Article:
4. Day-to day variety. Not looking at the same cubicle’s interior every day. Something new every single day and this is how great memories are made.
  5. Meet and hang out with other cool musicians. Musicians are by far the most creative people on the planet. It is how their brains literally work and makes them exceptional at their craft.
  6. Inspire others. We all are looking for some inspiration at times and many times listening to a certain song or watching a performer can trigger some great inspiring life moments.

What about you? Why did you become a musician? Why do you think that being a musician is the greatest job ever? Have you had some great Gigs that you’d like to tell us about? Any tips you have for other aspiring musicians? Leave your most excellent comments below!

Where Did The Word “Gig” Even Come From?

Gig is slang for a live musical performance. Originally coined in the 1920s by jazz musicians, the term, short for the word “engagement”, now refers to any aspect of performing, such as assisting with and attending musical performance. More broadly, the term “gigging” means having paid work, being employed.

According to our friends at Wikipedia, the first documented use “gig” in this way appears in 1926: Melody Maker 7 September 1926, with the story byline stating, “One Popular Gig Band Makes Use of a Nicely Printed Booklet.”

Currently the term “gig” refers to a “set”, which is a term that comes from “set list,” which is a list of all the music that an individual or a band is going to play throughout the course of a performance.

In recent years, the term “gig” has been used in a broader context in the economy. Our new “Gig Economy” refers to the new reality that many people now work several jobs just to make ends meet.

Night is Alive books gigs for some of the highest-ranking jazz artists today. Learn how we can provide the right musician for your performance venue at our Contact page!

Top 5 Jazz Festivals for the Ultimate Jazz Lover

If “will travel for jazz” is your motto, you’re in the right place. We’re going to share some of the top jazz festivals from around the country, and the world,  that will probably be right up your alley. So, go get a good suitcase and make sure your passport is ready to go. We’re certain the urge to travel will be even stronger after you read this list.

Festival International de Jazz de Montréal

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Festival International de Jazz de Montréal

Of course, we have to start with what has been ranked as the world’s largest jazz festival. The Festival International de Jazz de Montréal was started back in 1979 and its goal was to bring some of the world’s best musicians to the public. Since then, festivalgoers have been treated to performances from the likes of Ray Charles, Chick Corea, Dave Brubeck, Miles Davis, Ornette Coleman, Tony Bennett, Pat Metheny group, Wynton Marsalis, Madeline Peyroux, Aretha Franklin, Esperanza Spaulding, Diana Krall and many more. The festival runs for 10 days in downtown Montréal towards the end of June. This year marks the festival’s 40th year.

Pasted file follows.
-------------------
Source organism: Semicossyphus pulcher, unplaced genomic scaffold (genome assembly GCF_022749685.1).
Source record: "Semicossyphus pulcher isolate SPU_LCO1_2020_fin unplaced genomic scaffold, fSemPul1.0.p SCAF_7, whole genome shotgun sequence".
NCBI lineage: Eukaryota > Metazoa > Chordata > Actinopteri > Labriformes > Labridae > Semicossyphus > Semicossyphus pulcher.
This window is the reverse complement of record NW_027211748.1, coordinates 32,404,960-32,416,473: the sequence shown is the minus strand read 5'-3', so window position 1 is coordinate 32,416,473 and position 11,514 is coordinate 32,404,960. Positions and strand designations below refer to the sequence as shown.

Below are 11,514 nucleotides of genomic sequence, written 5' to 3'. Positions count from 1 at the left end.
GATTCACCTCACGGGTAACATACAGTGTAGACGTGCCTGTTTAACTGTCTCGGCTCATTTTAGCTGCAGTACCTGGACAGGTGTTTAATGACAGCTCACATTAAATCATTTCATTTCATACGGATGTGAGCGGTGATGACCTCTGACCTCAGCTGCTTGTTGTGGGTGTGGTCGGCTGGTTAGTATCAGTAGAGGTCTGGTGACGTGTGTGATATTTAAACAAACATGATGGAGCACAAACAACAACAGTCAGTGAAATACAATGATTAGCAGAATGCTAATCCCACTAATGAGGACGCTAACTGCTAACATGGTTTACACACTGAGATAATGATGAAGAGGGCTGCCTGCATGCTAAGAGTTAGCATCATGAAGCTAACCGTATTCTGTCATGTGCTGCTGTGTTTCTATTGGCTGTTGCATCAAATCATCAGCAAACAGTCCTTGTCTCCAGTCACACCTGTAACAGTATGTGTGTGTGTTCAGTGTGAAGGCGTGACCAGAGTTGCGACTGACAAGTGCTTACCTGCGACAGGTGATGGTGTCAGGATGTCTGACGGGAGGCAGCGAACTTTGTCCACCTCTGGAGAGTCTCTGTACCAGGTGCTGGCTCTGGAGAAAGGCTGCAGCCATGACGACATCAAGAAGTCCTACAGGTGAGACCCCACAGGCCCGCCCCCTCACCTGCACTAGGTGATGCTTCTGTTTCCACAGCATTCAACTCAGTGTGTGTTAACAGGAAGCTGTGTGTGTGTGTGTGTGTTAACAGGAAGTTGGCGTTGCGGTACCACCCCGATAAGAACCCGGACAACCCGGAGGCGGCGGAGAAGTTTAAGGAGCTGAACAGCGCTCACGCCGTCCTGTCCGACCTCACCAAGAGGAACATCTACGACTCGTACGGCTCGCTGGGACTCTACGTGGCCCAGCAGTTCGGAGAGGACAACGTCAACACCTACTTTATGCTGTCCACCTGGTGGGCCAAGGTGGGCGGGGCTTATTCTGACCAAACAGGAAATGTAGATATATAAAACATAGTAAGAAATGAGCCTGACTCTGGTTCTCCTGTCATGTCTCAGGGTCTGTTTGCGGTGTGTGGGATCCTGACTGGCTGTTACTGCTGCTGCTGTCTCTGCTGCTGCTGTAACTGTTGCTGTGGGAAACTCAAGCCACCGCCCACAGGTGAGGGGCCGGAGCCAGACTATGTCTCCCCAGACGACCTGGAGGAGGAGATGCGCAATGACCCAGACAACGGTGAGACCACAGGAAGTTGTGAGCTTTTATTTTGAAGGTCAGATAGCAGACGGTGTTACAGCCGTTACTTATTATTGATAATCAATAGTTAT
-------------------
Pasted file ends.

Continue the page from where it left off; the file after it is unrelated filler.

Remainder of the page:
Montreux Jazz Festival

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Montreux Jazz Festival

Created in 1967, the Montreux Jazz Festival takes place in Switzerland for two weeks in early July and it tends to draw more than 250,000 visitors each year. It’s been said to be one of Europe’s best-known events. While Montreux’s foundation was built on blues and jazz, many other genres have found a place at the festival as well. Montreux has seen historic performances by Nina Simone, Miles Davis, Ella Fitzgerald, Marvin Gaye, Prince, Leonard Cohen, David Bowie, and Stevie Wonder.

New Orleans Jazz & Heritage Festival

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New Orleans Jazz & Heritage Festival

The New Orleans Jazz & Heritage Festival, or Jazz Fest, started in 1970 when George Wein, the jazz impresario behind the Newport Jazz Festival and the Newport Folk Festival was hired to design and produce a unique festival for New Orleans. Held during the last weekend in April and the first weekend in May, the festival has since turned into an epic event for the city and generates about $300 million dollars each year.

The Festival tends to blend a wide mix of well-known artists. Past performers include Dizzy Gillespie, Santana, Sarah Vaughan, Paul Simon, B.B. King, Dave Matthews Band, Tito Puente, Al Green, Lenny Kravitz, Abbey Lincoln, and Erykah Badu.

Newport Jazz Festival

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Newport Jazz Festival

The Newport Jazz Festival is held every summer in Newport, Rhode Island. It was established by socialite, Elaine Lorillard, back in 1954. It was the first outdoor music festival that was devoted entirely to jazz. Around 13,000 people attended the first festival. This year’s festival will be held August 2-4. Past performers include Roy Hargrove, Gregory Porter, Corinne Bailey Rae, Terence Blanchard, Herbie Hancock, Billie Holliday, Carmen McRae, Nina Simone, Muddy Waters, George Clinton & Parliament Funkadelic, Miles Davis, and Ella Fitzgerald.

Monterey Jazz Festival

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Monterey Jazz Festival